usnsnp 2 years, 10 months ago

We have all the free speech in the United States that any country in the world has. Just look at cable, there are plenty of news channels covering every side of a question. The only thing that is wrong is that people can make any statement they want and not back them up, they can only tell the side of the story that favors their side of the argument, and last of all some of them will not take any responsibility for what they are saying if it is wrong. There are no problems with free speach in the United States.

jafs 2 years, 10 months ago

The obvious difference between "free speech" as a guaranteed right and the right of private businesses to hire whomever they want should be noted.

Also, the attempt to "force people into a universal and 'acceptable' belief system" seems to be what Mr. Thomas and many other right wing Christians are engaged in.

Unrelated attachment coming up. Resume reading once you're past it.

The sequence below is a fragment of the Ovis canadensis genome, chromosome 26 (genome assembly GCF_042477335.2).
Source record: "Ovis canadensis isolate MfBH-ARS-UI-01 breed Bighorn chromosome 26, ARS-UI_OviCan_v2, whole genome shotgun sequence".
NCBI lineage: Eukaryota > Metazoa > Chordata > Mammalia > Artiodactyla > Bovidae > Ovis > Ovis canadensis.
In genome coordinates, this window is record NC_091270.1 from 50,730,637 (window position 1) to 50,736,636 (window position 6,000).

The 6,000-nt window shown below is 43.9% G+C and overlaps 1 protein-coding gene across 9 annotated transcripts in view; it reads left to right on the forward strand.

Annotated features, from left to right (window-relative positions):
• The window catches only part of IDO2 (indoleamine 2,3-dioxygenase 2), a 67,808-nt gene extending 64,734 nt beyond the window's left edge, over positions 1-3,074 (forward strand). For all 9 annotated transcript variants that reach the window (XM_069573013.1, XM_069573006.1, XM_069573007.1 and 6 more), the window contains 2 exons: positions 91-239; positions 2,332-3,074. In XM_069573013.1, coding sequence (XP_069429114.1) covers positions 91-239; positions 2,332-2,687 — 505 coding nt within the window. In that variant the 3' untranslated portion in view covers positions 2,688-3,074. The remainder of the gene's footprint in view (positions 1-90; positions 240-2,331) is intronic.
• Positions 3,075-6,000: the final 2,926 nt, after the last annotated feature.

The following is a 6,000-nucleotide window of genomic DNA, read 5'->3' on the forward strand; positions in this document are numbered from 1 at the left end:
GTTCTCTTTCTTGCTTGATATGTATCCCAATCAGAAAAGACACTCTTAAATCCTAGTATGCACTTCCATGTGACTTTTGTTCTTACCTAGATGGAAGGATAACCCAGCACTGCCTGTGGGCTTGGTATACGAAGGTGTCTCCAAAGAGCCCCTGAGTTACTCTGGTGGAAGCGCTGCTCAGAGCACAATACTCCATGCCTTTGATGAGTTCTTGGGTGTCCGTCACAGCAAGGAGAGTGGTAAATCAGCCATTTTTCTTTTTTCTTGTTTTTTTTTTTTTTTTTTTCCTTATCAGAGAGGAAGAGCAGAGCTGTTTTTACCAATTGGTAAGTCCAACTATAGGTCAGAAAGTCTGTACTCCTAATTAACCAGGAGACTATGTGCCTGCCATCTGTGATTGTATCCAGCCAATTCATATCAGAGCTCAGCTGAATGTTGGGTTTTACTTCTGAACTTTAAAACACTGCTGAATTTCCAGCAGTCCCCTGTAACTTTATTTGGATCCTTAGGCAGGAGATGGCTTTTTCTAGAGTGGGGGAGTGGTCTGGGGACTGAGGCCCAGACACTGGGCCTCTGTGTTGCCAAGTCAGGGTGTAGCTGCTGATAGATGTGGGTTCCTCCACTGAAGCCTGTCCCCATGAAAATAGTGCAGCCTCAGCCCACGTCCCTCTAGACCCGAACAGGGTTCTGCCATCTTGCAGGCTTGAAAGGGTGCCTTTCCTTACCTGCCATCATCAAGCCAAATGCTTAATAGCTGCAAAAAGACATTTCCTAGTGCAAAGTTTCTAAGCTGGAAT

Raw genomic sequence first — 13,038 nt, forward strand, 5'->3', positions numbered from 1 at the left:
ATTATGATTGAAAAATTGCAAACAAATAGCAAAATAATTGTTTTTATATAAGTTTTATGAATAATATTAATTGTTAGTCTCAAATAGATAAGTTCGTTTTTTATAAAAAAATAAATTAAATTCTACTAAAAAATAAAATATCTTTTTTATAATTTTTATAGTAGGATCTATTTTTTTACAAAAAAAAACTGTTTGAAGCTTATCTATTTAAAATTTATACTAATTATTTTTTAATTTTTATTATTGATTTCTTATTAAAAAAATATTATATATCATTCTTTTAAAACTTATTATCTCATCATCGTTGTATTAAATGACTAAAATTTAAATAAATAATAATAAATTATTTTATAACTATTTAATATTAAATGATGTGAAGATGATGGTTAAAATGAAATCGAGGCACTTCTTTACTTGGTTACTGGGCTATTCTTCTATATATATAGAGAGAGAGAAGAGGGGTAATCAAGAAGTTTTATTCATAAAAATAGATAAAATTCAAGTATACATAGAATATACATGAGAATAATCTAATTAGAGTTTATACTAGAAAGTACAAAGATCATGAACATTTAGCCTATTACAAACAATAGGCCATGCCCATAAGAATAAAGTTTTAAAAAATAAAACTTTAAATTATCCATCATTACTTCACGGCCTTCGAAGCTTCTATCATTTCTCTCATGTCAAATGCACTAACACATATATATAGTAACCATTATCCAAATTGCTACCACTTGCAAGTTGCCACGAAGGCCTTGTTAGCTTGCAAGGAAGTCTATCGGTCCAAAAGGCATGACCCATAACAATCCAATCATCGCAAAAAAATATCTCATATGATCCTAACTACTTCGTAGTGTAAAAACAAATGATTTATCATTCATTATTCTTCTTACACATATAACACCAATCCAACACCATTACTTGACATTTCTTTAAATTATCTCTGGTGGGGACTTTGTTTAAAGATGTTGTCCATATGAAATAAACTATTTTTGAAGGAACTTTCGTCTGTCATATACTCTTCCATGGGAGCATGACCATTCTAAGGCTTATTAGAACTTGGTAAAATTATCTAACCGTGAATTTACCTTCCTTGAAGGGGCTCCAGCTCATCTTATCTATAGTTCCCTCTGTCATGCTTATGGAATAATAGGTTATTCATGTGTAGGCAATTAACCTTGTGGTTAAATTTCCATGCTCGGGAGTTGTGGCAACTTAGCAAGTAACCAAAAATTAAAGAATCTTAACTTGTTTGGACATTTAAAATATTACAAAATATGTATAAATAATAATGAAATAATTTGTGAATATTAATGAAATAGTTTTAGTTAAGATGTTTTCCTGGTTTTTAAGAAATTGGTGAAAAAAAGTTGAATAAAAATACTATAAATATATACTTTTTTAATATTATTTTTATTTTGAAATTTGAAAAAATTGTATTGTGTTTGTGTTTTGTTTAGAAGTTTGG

The ACLU is often denigrated as a "left wing" organization by those on the right.

rockchalker52 2 years, 10 months ago

I liked watching Pat on 'Morning Joe.' Does he still do 'The McLaughlin Group?'

cummingshawk 2 years, 10 months ago

Buchanan is not being denied his right to speak by MSNBC, they have just stopped providing him a soapbox for his views.

Cait McKnelly 2 years, 10 months ago

Actually, I live a mere 8 miles from the Chickamauga Battlefield (less than that from the Lookout Mountain Battleground). All kinna chit going on there this summer; re-enactments and partee's galore. However, refusing to let a car run with a Confederate flag on it is NASCAR's right. Same with Unca Pat getting the heave ho from MSNBC. What is this, it's only a "private business decision and should be respected" when you want it to be? If either of the examples given were government units and the gummint signed his paycheck, he'd have a leg to stand on. Neither of them are and neither does Cal OR Pat. Nice try covering for your ol' buddy, Cal. Sorry it was such a wash.